It is important that you are in command of your dog. Dogs that are leading you instead of you leading the dog make for a less than delightful walk in the park. Especially large dogs who tend to lead rather than be led can make for a hazardous situation. I suggest for my clients, a dog collar called a "Martingale". It has a nylon front with a chain pull.
This gives the softness of a collar without hurting the dogs neck with a good correction should you need it. This is not a collar, however to leave on your dog while he runs loose. It could get caught on a fence or log. This is a collar for training and walking. Chain slip collars are okay for training, however you must know how to put them on correctly in order to keep from pinching the dog.
If you are buying a regular collar be sure to watch as your dog grows and replace the smaller with a larger collar. I have seen dogs that have sores rubbed where tight collars have been left on too long. Also, wash those collars when you do the dog bedding. They can get pretty dirty causing sores to form.
NEVER<NEVER leave a collar on in a pen. Dogs can hang themselves if left with collars on.
My thoughts for today.
For pets that spend more time inside during the winter, the indoor heat can take its toll on their skin & coat. It causes moisture loss and dry skin, resulting in uncomfortable itching. Their winter coat also becomes too much for them, and they'll start shedding to get comfortable again-the reason why many people feel their pet has been shedding all winter.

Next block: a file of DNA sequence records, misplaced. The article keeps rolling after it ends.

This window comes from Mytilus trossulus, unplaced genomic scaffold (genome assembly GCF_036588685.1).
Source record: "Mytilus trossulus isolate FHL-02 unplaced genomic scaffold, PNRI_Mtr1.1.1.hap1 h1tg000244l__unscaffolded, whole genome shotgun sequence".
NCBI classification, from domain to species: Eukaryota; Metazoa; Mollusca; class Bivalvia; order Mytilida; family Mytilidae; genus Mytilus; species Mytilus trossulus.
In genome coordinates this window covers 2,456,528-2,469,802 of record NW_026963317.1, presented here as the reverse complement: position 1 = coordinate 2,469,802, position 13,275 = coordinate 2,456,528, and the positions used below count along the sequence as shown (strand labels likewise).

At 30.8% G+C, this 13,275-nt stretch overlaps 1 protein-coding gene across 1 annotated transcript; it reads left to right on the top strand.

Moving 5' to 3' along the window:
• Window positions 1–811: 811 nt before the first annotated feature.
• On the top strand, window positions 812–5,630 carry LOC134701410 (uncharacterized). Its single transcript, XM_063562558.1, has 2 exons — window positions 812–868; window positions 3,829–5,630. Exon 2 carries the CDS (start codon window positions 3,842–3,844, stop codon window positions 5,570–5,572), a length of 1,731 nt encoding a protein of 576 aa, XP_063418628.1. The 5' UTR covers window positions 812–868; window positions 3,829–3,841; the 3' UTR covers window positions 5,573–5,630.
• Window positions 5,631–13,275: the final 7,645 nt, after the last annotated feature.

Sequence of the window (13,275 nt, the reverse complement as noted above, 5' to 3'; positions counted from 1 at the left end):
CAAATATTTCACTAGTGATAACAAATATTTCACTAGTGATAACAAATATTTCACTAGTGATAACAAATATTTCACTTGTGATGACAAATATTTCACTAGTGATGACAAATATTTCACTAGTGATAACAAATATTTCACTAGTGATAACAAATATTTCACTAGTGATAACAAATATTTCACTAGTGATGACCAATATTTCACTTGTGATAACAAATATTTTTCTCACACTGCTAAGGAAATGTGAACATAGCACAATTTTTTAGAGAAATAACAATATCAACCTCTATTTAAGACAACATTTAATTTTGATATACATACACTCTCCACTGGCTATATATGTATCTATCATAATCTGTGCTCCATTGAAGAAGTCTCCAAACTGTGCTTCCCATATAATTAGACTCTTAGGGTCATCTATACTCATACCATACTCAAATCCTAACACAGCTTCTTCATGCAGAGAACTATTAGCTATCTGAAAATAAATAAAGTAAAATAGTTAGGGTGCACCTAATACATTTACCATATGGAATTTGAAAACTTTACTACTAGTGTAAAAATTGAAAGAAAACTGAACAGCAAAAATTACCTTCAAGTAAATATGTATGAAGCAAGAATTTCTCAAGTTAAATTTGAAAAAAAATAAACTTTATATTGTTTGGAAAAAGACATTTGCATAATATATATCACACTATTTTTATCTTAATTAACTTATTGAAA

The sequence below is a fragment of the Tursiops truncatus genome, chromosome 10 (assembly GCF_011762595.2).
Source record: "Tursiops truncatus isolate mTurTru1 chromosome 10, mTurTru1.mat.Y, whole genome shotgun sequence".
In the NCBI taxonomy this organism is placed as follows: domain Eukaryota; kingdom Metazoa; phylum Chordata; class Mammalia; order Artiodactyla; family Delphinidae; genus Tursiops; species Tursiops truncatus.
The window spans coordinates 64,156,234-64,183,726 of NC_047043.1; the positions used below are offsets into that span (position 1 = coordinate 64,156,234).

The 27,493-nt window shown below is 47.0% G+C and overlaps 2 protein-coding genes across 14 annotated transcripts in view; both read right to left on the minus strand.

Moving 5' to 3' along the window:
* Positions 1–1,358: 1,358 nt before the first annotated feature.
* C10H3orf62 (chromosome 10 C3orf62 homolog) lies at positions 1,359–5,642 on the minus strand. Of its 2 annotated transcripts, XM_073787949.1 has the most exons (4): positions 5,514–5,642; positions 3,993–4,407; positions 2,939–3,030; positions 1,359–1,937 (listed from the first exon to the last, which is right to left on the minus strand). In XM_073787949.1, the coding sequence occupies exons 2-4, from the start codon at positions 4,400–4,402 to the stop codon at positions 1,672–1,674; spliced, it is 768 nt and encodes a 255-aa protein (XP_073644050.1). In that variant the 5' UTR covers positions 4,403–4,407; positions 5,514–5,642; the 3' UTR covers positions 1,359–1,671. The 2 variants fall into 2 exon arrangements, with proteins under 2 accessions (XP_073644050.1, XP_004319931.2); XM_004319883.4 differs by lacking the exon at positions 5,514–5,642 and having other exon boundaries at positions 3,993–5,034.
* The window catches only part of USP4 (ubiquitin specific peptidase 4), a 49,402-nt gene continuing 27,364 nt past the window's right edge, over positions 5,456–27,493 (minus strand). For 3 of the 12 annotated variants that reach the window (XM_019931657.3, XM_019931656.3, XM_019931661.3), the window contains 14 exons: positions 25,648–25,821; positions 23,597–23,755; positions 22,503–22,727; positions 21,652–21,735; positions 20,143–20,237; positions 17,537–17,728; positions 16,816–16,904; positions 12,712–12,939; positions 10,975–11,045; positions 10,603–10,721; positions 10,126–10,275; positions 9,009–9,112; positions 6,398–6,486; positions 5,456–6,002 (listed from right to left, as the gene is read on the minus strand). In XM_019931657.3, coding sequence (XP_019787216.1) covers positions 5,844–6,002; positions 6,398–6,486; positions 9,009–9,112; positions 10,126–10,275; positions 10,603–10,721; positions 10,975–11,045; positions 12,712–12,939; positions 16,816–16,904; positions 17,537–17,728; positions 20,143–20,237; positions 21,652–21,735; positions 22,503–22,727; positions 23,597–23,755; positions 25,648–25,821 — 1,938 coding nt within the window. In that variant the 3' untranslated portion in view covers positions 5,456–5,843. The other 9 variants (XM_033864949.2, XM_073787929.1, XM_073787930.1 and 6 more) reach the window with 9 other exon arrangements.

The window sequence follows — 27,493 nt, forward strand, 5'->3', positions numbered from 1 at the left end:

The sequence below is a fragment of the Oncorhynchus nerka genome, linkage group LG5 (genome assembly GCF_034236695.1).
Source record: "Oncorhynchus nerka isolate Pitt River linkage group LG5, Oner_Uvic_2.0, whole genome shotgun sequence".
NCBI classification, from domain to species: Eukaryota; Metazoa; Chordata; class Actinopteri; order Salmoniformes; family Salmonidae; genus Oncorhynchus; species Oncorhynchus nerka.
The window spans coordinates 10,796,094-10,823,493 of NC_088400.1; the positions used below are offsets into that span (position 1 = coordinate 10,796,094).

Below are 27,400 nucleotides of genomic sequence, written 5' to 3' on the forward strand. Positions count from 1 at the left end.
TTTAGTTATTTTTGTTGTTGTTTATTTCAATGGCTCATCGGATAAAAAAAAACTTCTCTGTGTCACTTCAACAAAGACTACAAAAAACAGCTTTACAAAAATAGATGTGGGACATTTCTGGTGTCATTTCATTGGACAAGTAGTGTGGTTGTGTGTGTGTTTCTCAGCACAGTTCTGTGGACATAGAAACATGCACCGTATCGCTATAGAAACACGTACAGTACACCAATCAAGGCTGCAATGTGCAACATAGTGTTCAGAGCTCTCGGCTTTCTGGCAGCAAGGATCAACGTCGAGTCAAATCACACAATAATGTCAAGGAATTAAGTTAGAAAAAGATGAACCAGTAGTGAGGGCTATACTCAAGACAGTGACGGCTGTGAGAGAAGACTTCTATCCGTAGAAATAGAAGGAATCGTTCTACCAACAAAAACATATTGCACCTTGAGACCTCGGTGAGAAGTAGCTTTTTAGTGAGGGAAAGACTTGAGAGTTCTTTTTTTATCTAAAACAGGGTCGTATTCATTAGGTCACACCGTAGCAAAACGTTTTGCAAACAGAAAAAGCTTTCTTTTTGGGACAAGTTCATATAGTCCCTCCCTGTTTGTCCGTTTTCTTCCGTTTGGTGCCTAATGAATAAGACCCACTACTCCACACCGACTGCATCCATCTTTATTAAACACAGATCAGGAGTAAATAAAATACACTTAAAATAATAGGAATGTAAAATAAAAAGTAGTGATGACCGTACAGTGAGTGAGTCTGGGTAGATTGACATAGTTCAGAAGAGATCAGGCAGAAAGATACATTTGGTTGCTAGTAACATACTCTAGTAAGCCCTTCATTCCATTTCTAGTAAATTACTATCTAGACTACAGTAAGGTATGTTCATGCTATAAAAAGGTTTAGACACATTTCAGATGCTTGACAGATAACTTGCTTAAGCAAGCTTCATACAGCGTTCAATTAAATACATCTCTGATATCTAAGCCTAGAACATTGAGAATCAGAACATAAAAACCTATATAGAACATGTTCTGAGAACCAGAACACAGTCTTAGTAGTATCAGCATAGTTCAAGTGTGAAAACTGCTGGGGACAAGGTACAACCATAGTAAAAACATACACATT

Coat strippers help remove the dead hair coat without damaging the remaining coat-they're excellent for those double-coated dogs with a winter coat that wants to mat. Mars Coat Strippers will remove dead hair mats with little pulling of the skin. The result is a fluffed-up coat that keeps them warm outside and breathes on the inside, which lets your pet be more comfortable in all.
Once the dead hair is removed, bathing helps clean the skin and replace the lost oils and moisture. Many forget that some dogs are tichy just from the winter grime of everyday living, so bathing is important for healthy breathing skin. You know your dog's coat: if you feel you have an extra dry coat, use a cream rinse every 2 weeks to rejuvenate the coat. Cream rinses help the coat repel moisture and ice so they're great for dogs that spend time outside. They're most helpful when used in the cold of winter and the hot in summer. "From an article by Dr. B of Revival Animal.com"
Here at Pocomo we can strip your dogs coat, bathe and cream rinse him. Our Ultimate pet washing system will deep clean your dog while our cream rinse will give the coat a soft feeling and our heavy blower will help to blow out unwanted dead hair. We will use the Mars Coat King to strip that dead undercoat from your dog. Costs for stripping are a little higher, however for long haired breeds it is a perfect option to clipping the coat completely off for the summer. The breathing of the skin is important in both summer and winter, as the inner coat will help to insulate your dog from the heat of the sun or the cold of winter. Keep your dog looking great with a natural coat here at Pocomo!